by Eugene F. Fama and Kenneth R. French
William F. Sharpe has a great article in the January/February 1991 issue of The Financial Analysts Journal (Vol. 47, No.1, pages 7-9). The title is "The Arithmetic of Active Management." It should be required reading for academics and investment professionals alike.
The paper makes a simple point that we call equilibrium accounting. Consider the portfolio of U.S. common stocks with each stock weighted according to its market capitalization. There is another way to define this cap-weight market portfolio. It is the portfolio that combines the U.S. equity portfolios of investors, with each investor's portfolio of U.S. equities weighted by that investor's share of the total market cap of U.S. equities.
Suppose we define a passive investor as anyone whose portfolio of U.S. equities is the cap-weight market portfolio described above. Likewise, define an active investor as anyone whose portfolio of U.S. equities is the not the cap-weight market portfolio. It is nevertheless true that the aggregate portfolio of active investors (with each investor's portfolio weighted by that investor's share of the total value of the U.S. equities held by active investors) has to be the market portfolio. Since the aggregate portfolio of all investors (active plus passive) is the market portfolio and the aggregate for all passive investors is the market portfolio,the aggregate for all active investors must be the market portfolio.
All this is obvious. It is just the arithmetic of the fact that all U.S. equities are always held by investors. (That is why we call it equilibrium accounting.) Its implications, however, are often overlooked.
For example, a question commonly asked by academics and practitioners is whether active investors as a group produce superior returns. In other words, do active investors in aggregate earn a higher expected return than passive investors? The arithmetic of equilibrium accounting says we do not need empirical tests to answer this question. Since we are assuming they all hold the market portfolio, passive investors earn the return on the market minus their fees and expenses. In aggregate, active investors also hold the market portfolio, so they also earn the market return minus their fees and expenses. If the fees and expenses of active investors are higher than those of passive investors, active investors must in aggregate lose to passive investors. This is the unavoidable arithmetic of equilibrium accounting. And notice that this is not a statement about expected returns or about long-term average returns. In aggregate active investors lose to passive investors every instant.
It is, of course, possible that individual active investors add value. But if they do, it's at the expense of other active investors. Again assume that passive investors always hold the cap-weight market portfolio. The arithmetic of equilibrium accounting then implies that the deviations from cap weights in one active investor's portfolio must be absorbed by other active investors who take offsetting positions. In aggregate active investors hold the market portfolio, so if some skilled active investors overweight an undervalued stock, other active investors must underweight it. This means that, before fees and expenses, trading is a zero sum game. Ignoring costs, the gains of the skilled investors are, dollar for dollar, at the expense of other investors. But real investors cannot ignore costs. If some active investors win, others must lose, and they all pay to place their bets. (French 2008 provides dollar estimates of the massive costs borne by active investors in U.S. public equity.)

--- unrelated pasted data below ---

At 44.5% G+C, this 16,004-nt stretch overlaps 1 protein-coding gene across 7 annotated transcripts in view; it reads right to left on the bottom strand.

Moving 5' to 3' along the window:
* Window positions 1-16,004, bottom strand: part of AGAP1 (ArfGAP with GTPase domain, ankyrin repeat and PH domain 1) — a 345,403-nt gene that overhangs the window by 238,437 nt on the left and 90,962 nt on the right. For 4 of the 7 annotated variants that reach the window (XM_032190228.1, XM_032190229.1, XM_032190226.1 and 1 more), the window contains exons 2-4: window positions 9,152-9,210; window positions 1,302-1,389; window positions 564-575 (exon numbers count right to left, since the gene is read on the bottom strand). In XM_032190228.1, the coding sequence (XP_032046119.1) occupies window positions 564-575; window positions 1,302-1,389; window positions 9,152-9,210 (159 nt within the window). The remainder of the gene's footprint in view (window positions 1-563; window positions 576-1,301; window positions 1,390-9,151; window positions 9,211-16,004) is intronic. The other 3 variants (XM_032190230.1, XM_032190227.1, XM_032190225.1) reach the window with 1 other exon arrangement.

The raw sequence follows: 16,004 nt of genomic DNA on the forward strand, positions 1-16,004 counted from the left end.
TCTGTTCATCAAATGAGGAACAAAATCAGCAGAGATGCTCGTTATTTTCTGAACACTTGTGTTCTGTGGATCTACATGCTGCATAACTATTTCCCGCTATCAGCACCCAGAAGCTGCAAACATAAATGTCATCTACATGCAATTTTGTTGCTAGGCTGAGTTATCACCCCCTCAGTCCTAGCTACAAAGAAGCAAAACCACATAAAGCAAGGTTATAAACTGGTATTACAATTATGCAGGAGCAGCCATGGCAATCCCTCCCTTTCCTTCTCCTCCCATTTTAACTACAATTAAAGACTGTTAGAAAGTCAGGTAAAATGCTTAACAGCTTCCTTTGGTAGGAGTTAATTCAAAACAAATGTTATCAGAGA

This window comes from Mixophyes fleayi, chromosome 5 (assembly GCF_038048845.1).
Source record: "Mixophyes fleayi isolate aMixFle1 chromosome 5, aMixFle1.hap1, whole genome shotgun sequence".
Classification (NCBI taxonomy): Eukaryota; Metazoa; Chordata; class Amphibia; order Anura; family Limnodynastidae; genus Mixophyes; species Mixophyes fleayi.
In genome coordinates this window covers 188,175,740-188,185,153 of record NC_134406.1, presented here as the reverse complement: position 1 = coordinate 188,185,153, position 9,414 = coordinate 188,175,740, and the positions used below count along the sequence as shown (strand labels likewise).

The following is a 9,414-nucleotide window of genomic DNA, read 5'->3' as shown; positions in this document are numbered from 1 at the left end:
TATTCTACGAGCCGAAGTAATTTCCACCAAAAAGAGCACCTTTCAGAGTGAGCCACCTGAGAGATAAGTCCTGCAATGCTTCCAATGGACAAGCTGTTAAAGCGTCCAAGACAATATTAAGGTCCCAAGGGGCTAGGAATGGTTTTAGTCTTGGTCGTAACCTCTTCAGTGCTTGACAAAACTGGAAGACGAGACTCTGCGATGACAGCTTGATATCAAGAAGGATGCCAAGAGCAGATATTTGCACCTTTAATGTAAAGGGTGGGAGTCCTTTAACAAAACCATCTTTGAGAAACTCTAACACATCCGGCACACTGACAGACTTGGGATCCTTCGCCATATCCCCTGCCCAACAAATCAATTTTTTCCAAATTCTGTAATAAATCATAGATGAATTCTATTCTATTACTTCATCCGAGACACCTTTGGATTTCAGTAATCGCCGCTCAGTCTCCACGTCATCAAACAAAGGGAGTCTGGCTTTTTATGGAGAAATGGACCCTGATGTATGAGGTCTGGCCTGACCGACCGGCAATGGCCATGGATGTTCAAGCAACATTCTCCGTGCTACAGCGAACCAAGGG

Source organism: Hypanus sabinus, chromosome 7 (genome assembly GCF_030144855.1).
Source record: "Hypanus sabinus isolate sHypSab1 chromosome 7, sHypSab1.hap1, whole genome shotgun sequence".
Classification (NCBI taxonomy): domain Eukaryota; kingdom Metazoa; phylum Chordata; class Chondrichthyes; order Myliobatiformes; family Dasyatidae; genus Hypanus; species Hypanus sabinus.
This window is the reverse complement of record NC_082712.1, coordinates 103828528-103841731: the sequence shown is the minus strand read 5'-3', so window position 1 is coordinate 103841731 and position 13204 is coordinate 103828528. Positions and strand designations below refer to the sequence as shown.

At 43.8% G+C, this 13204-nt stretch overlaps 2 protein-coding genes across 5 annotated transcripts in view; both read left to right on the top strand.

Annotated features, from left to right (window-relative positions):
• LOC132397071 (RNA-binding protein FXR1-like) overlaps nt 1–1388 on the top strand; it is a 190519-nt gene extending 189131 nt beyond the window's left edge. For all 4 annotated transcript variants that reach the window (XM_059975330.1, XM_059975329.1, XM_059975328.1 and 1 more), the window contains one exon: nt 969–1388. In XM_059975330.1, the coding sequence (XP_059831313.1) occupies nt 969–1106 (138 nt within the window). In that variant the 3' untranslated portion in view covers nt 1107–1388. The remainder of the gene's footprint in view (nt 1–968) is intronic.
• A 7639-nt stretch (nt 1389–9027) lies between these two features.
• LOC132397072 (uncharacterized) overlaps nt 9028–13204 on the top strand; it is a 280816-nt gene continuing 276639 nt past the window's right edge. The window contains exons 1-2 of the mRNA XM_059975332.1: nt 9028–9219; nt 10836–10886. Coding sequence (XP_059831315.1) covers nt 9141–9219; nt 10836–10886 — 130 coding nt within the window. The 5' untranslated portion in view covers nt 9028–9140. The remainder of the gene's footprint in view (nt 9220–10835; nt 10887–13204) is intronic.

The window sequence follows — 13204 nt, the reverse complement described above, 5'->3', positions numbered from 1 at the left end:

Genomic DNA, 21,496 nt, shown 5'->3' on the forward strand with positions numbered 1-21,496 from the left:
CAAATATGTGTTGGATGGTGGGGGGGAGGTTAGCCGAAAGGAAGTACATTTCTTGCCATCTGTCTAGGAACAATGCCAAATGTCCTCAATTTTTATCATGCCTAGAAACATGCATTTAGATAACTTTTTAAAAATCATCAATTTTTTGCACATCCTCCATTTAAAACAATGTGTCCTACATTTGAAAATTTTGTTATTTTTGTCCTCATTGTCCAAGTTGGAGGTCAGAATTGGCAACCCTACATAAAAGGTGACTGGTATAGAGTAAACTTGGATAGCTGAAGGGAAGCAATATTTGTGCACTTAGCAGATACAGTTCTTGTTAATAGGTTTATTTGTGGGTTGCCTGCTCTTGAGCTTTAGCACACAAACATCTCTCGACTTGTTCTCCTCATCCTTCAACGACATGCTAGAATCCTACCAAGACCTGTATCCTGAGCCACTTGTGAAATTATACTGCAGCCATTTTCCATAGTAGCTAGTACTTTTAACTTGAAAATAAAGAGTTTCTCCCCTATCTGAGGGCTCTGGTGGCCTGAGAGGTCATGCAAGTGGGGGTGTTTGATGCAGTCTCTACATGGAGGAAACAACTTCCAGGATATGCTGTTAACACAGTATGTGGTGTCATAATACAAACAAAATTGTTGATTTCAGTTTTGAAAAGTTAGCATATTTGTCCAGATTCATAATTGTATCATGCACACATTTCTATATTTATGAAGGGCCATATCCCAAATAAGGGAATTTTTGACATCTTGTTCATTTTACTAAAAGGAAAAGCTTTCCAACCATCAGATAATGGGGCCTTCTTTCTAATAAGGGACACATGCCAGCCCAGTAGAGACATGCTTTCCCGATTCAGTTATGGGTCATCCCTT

Another common argument is that active investing is more likely to add value for small stocks than for the market portfolio in which big stocks dominate. Again, however, the arithmetic of equilibrium accounting plays a sobering role. Define a passive investor in small stocks as anyone who holds small stocks in cap-weight proportions, and define an active investor in small stocks as anyone who doesn't hold small stocks in cap-weight proportions. (Both groups can hold big stocks in whatever proportions they see fit.) Since passive investors in small stocks in aggregate hold the cap-weight market portfolio of small stocks, in aggregate active small stock investors must also hold the cap-weight market portfolio of small stocks. This again means that skilled active small stock investors must win at the expense of unskilled active small stock investors. If there are more opportunities for skilled investors to add value in choosing among small stocks, it is because unskilled active investors in small stocks are worse than unskilled active investors in big stocks.
The same arguments apply whatever one takes to be the market, for example, value stocks, growth stocks, industry sector portfolios, portfolios of foreign stocks, emerging markets, etc. If passive investors in any market hold a cap-weight market portfolio, active investors must in aggregate do the same. Since passive investors do not deviate from cap weights, active investors can only win at the expense of other active investors. In short, active investing in any sector is always a zero sum game - before costs. After costs, active investing is a negative sum game.
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